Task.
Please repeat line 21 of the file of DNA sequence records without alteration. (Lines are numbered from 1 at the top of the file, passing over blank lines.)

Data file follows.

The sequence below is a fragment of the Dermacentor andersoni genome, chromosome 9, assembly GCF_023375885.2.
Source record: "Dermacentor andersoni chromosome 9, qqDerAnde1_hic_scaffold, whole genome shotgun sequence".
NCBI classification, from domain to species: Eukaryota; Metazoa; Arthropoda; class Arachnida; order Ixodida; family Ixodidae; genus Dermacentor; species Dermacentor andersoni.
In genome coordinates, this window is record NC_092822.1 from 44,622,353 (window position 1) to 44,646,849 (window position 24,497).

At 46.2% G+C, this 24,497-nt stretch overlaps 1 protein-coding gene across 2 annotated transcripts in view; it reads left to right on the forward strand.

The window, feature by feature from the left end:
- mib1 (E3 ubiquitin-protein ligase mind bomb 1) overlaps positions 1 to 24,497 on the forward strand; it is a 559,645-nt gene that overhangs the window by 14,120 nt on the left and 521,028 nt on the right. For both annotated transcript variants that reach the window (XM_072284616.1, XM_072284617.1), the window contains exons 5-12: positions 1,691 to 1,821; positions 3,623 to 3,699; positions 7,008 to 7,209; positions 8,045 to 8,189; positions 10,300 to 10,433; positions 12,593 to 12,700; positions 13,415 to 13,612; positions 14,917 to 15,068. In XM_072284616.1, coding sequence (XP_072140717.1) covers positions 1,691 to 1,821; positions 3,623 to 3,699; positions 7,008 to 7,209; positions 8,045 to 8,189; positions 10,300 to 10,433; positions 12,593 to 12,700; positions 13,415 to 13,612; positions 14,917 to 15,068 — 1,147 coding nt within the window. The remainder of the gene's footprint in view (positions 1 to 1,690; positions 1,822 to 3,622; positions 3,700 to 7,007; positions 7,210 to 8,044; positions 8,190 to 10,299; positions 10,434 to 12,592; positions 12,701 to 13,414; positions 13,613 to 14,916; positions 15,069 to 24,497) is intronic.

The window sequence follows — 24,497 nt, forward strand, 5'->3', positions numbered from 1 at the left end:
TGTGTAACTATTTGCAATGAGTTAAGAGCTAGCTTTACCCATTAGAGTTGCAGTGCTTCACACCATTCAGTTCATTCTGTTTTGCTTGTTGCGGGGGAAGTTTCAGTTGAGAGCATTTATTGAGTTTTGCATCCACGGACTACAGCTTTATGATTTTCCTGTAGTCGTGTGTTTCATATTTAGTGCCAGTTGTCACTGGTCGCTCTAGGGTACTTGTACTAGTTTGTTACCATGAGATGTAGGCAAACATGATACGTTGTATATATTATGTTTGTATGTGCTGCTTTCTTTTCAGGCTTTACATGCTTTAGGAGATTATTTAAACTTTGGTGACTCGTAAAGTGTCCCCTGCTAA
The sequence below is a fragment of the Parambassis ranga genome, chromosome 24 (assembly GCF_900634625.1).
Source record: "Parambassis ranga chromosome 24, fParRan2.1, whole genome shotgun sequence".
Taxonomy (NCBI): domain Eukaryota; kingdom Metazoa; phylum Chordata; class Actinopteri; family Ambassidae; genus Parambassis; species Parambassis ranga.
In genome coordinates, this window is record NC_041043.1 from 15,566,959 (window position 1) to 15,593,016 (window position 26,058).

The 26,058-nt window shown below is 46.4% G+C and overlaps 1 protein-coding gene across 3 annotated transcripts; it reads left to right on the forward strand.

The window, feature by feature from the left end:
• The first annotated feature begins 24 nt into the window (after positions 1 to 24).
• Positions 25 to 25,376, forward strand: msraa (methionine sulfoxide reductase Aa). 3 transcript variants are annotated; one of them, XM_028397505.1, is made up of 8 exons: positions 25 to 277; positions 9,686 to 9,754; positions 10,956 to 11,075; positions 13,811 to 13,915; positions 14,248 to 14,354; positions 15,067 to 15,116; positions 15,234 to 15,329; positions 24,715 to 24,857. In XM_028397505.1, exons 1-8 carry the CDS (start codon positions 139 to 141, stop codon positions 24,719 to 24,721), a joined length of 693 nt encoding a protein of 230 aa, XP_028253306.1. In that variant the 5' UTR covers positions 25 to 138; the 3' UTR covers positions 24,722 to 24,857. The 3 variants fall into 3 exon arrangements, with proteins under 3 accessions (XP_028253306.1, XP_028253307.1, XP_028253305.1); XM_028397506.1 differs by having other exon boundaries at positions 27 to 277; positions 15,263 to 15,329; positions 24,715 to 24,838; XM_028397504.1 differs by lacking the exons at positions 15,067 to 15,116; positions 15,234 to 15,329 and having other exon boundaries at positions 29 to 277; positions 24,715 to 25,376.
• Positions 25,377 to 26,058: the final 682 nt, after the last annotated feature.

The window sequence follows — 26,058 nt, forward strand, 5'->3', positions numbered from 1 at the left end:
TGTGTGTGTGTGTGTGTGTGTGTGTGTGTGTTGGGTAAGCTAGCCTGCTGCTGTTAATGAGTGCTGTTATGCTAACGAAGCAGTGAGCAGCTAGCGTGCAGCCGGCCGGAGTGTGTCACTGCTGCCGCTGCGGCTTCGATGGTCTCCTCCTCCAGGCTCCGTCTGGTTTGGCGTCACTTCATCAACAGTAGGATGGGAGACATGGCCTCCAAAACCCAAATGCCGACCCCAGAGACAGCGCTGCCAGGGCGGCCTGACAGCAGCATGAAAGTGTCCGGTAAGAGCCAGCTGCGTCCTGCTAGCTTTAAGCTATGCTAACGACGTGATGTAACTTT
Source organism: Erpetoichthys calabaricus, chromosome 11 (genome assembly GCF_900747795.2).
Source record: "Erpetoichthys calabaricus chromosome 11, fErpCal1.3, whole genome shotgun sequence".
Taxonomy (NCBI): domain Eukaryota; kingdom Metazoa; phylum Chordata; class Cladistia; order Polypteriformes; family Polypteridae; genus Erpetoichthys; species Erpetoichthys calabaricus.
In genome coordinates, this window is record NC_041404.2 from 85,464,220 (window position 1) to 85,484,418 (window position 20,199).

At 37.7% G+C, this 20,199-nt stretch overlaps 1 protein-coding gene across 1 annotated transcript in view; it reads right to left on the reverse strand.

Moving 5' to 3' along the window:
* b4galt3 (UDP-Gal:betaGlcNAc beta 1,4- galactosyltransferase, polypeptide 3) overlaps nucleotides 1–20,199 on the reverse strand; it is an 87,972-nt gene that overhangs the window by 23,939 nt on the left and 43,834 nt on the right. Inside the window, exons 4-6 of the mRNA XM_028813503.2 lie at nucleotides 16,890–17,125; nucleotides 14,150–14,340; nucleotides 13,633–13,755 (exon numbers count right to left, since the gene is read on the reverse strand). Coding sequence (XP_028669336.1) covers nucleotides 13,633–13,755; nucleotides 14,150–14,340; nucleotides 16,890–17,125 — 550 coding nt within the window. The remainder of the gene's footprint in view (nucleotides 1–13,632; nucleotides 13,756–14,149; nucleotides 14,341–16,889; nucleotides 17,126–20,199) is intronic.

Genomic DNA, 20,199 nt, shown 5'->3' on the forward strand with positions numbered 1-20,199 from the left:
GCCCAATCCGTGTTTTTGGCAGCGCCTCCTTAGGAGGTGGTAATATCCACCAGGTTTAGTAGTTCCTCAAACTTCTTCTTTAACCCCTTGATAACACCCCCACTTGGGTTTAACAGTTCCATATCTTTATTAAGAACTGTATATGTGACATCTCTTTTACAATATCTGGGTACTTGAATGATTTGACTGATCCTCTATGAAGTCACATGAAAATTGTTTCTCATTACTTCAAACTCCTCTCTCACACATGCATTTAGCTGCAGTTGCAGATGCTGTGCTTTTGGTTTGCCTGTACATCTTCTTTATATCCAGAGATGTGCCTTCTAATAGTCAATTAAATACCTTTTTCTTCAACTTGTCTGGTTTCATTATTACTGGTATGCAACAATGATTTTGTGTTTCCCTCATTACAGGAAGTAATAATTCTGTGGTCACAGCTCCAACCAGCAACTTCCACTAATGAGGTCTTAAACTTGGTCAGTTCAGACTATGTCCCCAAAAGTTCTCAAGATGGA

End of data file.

Source organism: Erpetoichthys calabaricus, chromosome 11 (genome assembly GCF_900747795.2).